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Feb 05, 2004: The Center Cannot Hold

Social networks guru Valdis Krebs recently updated his network map of political book purchases. The blue cluster (co-purchased lefty books) and the red cluster (righty books) remind me of "blue states" and "red states" so well-known from the 2000 US presidential election electoral map.

It'd be interesting to see if these book purchases really do correlate with recent political geography. If such analysis was possible, perhaps we could also learn where those "swing" voters live. So maybe Jeff Bezos could start selling yet another product: data analysis for political campaigns. (Hmmm, what on earth would we be a good label for that Amazon tab?)

Of course, as Valdis points out, there aren't many books that transcend both clusters, appealing to both sets of readers. Each book is apparently preaching to the converted. If that's true, Valdis' work would reinforce what many pundits are saying right now: energize your base, and ignore the swing voters, because there just aren't many to worry about right now.

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Comment: Prentiss Riddle (Feb 5, 2004)

Krebs' experiment is very interesting, but its utility for real-life politicicians is limited. After all, the vast majority of the electorate doesn't buy political books.

Which isn't to say that Amazon couldn't sell demographic data to campaigners. I'm sure many retailers do. Our purchases don't have to be overtly "political" to tell marketers and campaigners a lot about our probable voting habits. To consider only some crude stereotypes, I'd wager that Whole Foods shoppers go for Dean and perhaps Kucinich in large numbers, while Neimann Marcus shoppers and cigarette smokers lean toward Bush.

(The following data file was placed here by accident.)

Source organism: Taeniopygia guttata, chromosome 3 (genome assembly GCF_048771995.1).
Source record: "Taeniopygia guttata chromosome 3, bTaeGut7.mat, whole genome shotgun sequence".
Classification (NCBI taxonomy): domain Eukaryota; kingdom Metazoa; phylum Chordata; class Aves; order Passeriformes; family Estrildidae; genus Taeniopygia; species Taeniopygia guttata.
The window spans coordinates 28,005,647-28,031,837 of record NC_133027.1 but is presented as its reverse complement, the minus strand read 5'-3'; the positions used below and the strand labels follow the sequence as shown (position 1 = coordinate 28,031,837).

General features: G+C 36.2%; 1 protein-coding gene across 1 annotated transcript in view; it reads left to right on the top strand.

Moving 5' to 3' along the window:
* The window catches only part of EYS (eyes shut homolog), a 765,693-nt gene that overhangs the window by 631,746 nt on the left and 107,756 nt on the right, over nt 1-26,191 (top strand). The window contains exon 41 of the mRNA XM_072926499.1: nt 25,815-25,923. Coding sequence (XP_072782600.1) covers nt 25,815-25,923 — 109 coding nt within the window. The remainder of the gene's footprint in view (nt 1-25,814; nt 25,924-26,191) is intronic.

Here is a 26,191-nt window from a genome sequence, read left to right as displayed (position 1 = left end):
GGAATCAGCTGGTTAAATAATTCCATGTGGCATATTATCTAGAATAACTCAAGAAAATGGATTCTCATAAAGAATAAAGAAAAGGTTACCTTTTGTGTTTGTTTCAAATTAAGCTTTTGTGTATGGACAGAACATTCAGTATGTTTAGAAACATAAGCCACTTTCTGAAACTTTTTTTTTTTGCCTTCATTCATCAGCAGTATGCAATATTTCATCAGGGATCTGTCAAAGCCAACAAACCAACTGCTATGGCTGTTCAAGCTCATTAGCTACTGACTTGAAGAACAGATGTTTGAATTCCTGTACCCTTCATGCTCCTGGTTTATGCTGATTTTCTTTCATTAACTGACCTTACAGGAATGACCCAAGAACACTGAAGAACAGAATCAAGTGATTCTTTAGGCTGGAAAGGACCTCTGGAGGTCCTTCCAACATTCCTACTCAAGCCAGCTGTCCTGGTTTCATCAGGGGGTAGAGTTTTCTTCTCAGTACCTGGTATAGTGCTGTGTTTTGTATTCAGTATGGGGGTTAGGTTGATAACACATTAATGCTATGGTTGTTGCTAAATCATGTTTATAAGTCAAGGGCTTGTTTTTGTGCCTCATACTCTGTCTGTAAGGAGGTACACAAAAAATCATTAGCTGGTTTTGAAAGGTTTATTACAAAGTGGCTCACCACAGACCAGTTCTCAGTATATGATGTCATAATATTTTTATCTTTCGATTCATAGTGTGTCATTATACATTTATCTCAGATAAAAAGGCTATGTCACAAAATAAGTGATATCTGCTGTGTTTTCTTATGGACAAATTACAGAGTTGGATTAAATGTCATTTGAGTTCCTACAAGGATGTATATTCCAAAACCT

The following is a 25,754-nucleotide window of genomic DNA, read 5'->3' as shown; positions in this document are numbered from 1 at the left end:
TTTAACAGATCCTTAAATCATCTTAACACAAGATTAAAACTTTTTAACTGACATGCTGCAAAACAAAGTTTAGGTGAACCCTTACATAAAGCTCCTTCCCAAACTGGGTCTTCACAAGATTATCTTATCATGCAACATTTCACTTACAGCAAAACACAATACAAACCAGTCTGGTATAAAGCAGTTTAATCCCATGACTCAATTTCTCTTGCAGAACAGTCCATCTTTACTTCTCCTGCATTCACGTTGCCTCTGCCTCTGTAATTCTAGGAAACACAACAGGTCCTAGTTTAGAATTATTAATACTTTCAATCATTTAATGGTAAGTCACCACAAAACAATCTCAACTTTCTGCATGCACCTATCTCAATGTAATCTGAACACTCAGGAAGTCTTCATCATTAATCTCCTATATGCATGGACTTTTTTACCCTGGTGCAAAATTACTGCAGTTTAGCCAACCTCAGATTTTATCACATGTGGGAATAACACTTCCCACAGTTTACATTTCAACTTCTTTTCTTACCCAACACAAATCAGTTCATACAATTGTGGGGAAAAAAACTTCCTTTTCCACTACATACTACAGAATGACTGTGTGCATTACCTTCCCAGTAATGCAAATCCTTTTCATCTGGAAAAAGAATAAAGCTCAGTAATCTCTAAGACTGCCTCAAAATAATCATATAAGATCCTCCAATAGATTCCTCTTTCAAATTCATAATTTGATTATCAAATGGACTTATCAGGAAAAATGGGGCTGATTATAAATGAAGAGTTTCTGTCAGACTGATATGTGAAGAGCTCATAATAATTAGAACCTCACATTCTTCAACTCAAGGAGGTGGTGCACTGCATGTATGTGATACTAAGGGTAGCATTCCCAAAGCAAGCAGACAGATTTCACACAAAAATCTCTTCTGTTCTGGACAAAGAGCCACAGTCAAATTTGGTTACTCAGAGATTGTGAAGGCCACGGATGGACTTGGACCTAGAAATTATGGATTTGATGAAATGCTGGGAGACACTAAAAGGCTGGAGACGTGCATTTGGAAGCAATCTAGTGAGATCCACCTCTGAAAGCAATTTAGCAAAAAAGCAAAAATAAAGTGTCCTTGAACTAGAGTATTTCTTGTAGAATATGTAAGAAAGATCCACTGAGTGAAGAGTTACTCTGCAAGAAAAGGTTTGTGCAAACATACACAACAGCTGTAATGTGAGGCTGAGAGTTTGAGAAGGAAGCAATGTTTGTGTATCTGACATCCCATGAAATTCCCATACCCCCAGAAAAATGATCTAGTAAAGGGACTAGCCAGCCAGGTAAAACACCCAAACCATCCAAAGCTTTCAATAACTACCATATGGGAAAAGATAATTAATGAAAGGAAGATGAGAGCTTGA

Nor, unfortunately, is this information used only to decide how to spend ad money in a political campaign. Increasingly, the campaigns are merely an afterthought to a system stacked in advance for one party or the other. Consider the recent block-by-block gerrymandering of Texas and other states as described by Jeffrey Toobin in his 12/7/2003 New Yorker article, The Great Election Grab. He doesn't explicitly mention consumer purchases as an input to the redistricting process but the software used -- Caliper's Maptitude for Redistricting -- uses `party registration, voting patterns, ethnic makeup from census data, property-tax records, roads, railways, old district lines. “There’s only one limit to the kind of information you can use in redistricting—its availability."'

Comment: Prentiss Riddle (Feb 5, 2004)

I see my plain HTML-style links didn't take.

Here's the Toobin article: http://www.newyorker.com/fact/content/?031208fa_fact

And here's Maptitude for Redistricting: http://www.caliper.com/Redistricting/state_edition.htm

Comment: Valdis (Feb 5, 2004)

Thanks for the nice write-up Lou! Prentiss, thanks for the well thought out follow-up!

You are absoultely right Prentiss that the vast majority of the electorate does not buy political books. But what if those that do are *opinion leaders*? An opinion leader is someone whose influence spreads further than their immediate circle of friends & family.

In the recent book, "The Influentials", *reading* is described as the main hobby of the influential individual! Hmmm...

Comment: John Baird (Feb 9, 2004)

A couple more red/blue maps. Not as wild as the maps you referenced Lou, but still interesting.


(watch out this map is a scroll monster)

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